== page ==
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 Zen and the Art of Battery Maintenance: Part Two

(with apologies to Robert M. Pirsig)

Notice: In keeping with the new Americans With Disabilities (ADA) act, we are required to make the following statement: If you are a certified moron with an IQ lower than a sergeant's, this article will be made available in comic book form.

 If you're a new reader and don't have part 1 of this article from the last issue, call Al Menear at 215-538-1240 to request a copy. And make sure you're on the subscription list for the magazine if you borrowed this issue.

 This series of articles (looks like it will be at least 3 parts at this point), is discussing the various types of batteries available for the different types of electrical and electronic equipment we use in our profession. In part 1, (July/August 1993 issue), we learned that a "battery" is really a combination of individual "cells" (and I will use the terms more or less interchangeably even though they're not, because I do not want to sound like a semantic snob), and that there are two basic kinds of batteries: throwaway (or "primary"), and rechargeable (or "secondary"). We examined some of the pros and cons of inexpensive carbon-zinc, alkaline and lithium batteries, and when (and when not) to use each. We discussed the possibility of charging batteries intended to be thrown away. And much more -so you might want to have a copy of part one to refer back to as we explore further.

 This time we will concentrate on how to figure battery life and compare different types of batteries. With each manufacturer picking a rating system of his own, it's hard to compare different brands and types of batteries across the board. But this information is necessary to answer the universal question, "How long will my battery last?"

 Last issue we sort of ran out of space (plus I had to go to the bathroom...), so I didn't get to cover quite everything that I wanted to. One more comment about lithium batteries - there are some available on the general consumer market, and they aren't bad. But I wanted you to be aware that the consumer lithiums are not the best that technology has to offer. There is a considerably more potent battery (at least in the 9 volt version) that is available only to OEM's (Original Equipment Manufacturers). We have to jump through a lot of hoops to get the potent ones, such a signing a liability release and placing minimum opening and follow on orders. These OEM-only lithiums are not sold to the public, but are available from a certain few sources. Unless otherwise mentioned, the current ratings and other specs I mentioned in part one and here in part two refer to the consumer battery that anyone can buy. Lithium batteries can be dangerous in untrained or careless hands, which is why only a watered down version is sold to the public. But even the watered down ones still are excellent.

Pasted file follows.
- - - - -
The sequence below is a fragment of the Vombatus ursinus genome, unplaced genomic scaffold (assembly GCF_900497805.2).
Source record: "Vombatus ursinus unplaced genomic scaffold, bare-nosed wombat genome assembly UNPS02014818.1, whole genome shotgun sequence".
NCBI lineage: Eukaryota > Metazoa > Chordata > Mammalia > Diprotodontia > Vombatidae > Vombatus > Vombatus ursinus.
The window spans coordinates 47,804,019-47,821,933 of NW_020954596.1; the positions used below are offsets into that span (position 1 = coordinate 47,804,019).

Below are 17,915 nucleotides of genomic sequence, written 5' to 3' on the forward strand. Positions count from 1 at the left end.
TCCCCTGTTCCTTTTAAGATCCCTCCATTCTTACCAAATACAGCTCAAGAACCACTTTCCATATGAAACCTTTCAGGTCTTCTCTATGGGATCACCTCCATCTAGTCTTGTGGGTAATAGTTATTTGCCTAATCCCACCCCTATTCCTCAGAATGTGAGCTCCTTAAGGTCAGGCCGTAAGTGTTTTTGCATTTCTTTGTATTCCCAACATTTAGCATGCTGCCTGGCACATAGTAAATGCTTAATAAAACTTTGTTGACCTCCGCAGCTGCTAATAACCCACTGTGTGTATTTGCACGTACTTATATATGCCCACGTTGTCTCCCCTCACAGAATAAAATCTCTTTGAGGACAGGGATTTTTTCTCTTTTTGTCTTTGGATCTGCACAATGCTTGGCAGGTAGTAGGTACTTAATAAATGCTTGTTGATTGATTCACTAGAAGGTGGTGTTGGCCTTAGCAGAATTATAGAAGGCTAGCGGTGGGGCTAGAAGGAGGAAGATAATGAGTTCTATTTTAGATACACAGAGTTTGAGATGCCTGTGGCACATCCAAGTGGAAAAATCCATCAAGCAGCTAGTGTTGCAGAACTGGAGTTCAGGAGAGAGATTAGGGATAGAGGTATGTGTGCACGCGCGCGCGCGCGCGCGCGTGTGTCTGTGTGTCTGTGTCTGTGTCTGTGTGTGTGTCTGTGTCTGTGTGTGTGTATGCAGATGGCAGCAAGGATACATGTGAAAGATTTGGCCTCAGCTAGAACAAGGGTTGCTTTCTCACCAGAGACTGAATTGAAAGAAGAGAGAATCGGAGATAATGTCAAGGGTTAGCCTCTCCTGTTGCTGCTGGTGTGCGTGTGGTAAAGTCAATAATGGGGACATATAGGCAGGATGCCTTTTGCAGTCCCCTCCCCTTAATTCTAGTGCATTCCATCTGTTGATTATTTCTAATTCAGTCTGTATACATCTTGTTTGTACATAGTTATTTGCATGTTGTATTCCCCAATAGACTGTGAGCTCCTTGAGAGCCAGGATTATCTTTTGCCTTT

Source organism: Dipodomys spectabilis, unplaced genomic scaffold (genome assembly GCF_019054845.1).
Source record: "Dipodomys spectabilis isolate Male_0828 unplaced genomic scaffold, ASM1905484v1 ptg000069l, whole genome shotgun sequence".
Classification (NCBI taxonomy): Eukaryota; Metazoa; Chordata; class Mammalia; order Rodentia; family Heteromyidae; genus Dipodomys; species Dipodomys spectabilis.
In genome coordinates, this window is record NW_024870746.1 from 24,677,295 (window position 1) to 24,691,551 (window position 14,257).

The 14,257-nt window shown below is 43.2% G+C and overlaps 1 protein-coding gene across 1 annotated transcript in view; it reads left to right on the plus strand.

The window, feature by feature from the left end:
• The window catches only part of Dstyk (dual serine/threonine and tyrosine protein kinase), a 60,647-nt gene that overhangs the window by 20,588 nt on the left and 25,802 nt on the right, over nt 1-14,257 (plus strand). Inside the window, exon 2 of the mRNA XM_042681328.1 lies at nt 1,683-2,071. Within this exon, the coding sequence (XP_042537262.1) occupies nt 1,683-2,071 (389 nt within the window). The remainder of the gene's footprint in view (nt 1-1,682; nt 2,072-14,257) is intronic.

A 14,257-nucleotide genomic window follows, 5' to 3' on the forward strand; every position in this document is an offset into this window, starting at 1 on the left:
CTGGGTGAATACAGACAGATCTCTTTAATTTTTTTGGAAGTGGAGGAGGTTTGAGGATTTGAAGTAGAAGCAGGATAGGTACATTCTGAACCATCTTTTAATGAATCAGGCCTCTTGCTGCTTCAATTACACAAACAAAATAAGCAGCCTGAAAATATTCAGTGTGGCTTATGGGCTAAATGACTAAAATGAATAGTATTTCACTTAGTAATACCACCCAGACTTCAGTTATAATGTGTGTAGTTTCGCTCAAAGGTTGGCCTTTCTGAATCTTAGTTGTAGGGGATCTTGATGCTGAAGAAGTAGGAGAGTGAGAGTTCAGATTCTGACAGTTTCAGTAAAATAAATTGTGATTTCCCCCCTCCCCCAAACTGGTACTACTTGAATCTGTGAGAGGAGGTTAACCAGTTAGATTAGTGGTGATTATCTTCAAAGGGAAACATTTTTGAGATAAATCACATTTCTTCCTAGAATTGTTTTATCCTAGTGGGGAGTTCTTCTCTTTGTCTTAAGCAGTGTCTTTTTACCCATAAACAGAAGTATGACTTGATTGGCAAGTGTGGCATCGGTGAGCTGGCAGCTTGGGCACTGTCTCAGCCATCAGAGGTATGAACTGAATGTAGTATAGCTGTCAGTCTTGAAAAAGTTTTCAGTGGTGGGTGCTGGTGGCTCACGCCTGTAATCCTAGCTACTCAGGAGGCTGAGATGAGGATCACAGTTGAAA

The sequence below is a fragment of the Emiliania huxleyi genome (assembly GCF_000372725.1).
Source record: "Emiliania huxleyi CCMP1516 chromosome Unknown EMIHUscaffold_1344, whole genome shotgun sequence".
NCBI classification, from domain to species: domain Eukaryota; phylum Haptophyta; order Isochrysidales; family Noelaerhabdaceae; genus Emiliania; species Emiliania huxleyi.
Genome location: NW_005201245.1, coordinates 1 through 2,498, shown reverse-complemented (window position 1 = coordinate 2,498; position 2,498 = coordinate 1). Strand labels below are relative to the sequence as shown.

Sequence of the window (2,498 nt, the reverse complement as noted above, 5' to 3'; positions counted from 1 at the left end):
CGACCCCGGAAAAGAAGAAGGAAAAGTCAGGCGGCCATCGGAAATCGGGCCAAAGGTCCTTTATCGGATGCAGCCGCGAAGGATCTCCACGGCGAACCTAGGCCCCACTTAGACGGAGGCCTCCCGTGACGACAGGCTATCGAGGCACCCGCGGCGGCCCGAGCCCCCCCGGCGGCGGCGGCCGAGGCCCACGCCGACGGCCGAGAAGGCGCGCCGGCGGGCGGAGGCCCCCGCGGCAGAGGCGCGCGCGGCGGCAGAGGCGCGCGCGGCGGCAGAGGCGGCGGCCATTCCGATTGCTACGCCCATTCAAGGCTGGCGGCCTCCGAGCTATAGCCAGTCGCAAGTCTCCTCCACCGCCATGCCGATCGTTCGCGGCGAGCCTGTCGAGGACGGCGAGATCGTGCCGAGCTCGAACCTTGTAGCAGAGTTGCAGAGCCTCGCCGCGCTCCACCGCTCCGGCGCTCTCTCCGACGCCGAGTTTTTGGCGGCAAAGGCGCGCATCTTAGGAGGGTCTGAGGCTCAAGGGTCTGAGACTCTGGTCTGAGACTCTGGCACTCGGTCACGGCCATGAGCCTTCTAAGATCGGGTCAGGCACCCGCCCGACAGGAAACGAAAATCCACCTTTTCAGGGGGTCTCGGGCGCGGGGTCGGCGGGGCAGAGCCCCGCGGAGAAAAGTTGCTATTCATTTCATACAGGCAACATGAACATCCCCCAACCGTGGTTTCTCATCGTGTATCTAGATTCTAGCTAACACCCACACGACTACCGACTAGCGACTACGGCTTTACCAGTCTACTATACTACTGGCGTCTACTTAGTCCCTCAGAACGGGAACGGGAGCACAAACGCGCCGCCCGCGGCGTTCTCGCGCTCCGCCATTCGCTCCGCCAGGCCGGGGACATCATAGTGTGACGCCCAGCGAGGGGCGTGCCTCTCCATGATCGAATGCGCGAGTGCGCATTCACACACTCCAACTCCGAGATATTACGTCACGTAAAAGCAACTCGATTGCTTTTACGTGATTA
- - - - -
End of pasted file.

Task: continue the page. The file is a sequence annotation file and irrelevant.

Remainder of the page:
An interesting note - along with electronics, batteries also are getting smaller and smaller. In many cases, the limiting factor in how small a device can be made is the size of the battery that powers it. I happened to notice a laser pointer recently that was hardly any thicker than a soda straw. On opening it up, the batteries in it were AAAA (Yep 4 - count 'em - 4 A's). We all are familiar with the standard "penlite" AA battery, and probably most of us with the AAA size that is smaller than the AA. Now the AAAA comes along, and it is the smallest yet. The ones I noticed were made by Eveready. Technical literature says they have a capacity of of that of the AAA cell, and 20% of that of the AA. Soon we may be seeing AAAAAAAAAA cells (and will refer to them, for sake of convenience, as A10 (A to the tenth) cells. Why weren't battery sizes reversed - to go higher in letters rather than lower, with decreasing size? I guess back in the early days they were thinking more power rather than smaller size. Of course, with all the battery types in use nowadays, we'd probably have ZZZ batteries... And now there are in between sizes appearing, such as C. And how many of you old buzzards remember the F cell? A prize to the first person who calls or writes with the answer - where would (where can) you find an F cell? Hint: an F cell is larger than a D cell.